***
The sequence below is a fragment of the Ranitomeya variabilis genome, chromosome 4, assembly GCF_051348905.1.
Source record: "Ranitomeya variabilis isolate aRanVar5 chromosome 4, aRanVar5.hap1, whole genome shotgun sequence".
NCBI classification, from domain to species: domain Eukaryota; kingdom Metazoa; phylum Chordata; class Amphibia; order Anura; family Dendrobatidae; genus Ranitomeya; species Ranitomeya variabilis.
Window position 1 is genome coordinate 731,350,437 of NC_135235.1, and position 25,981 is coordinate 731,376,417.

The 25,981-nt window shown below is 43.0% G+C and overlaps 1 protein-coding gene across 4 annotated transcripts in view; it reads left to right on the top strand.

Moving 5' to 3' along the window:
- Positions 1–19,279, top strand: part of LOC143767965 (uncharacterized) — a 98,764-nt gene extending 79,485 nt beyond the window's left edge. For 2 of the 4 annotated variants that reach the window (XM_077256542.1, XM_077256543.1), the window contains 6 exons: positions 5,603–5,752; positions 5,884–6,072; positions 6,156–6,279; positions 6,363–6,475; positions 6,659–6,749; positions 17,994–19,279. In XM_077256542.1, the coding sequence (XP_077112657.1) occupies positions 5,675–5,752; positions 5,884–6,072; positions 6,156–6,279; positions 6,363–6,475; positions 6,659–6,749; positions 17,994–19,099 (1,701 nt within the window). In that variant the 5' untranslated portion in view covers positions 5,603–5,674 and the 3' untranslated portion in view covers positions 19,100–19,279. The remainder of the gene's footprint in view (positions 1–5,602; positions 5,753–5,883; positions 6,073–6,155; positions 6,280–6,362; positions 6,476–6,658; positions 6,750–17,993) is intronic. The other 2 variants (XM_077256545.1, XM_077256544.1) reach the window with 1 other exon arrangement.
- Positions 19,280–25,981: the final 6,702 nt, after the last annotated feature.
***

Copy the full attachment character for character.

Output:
The sequence below is a fragment of the Ranitomeya variabilis genome, chromosome 4, assembly GCF_051348905.1.
Source record: "Ranitomeya variabilis isolate aRanVar5 chromosome 4, aRanVar5.hap1, whole genome shotgun sequence".
NCBI classification, from domain to species: domain Eukaryota; kingdom Metazoa; phylum Chordata; class Amphibia; order Anura; family Dendrobatidae; genus Ranitomeya; species Ranitomeya variabilis.
Window position 1 is genome coordinate 731,350,437 of NC_135235.1, and position 25,981 is coordinate 731,376,417.

The 25,981-nt window shown below is 43.0% G+C and overlaps 1 protein-coding gene across 4 annotated transcripts in view; it reads left to right on the top strand.

Moving 5' to 3' along the window:
- Positions 1–19,279, top strand: part of LOC143767965 (uncharacterized) — a 98,764-nt gene extending 79,485 nt beyond the window's left edge. For 2 of the 4 annotated variants that reach the window (XM_077256542.1, XM_077256543.1), the window contains 6 exons: positions 5,603–5,752; positions 5,884–6,072; positions 6,156–6,279; positions 6,363–6,475; positions 6,659–6,749; positions 17,994–19,279. In XM_077256542.1, the coding sequence (XP_077112657.1) occupies positions 5,675–5,752; positions 5,884–6,072; positions 6,156–6,279; positions 6,363–6,475; positions 6,659–6,749; positions 17,994–19,099 (1,701 nt within the window). In that variant the 5' untranslated portion in view covers positions 5,603–5,674 and the 3' untranslated portion in view covers positions 19,100–19,279. The remainder of the gene's footprint in view (positions 1–5,602; positions 5,753–5,883; positions 6,073–6,155; positions 6,280–6,362; positions 6,476–6,658; positions 6,750–17,993) is intronic. The other 2 variants (XM_077256545.1, XM_077256544.1) reach the window with 1 other exon arrangement.
- Positions 19,280–25,981: the final 6,702 nt, after the last annotated feature.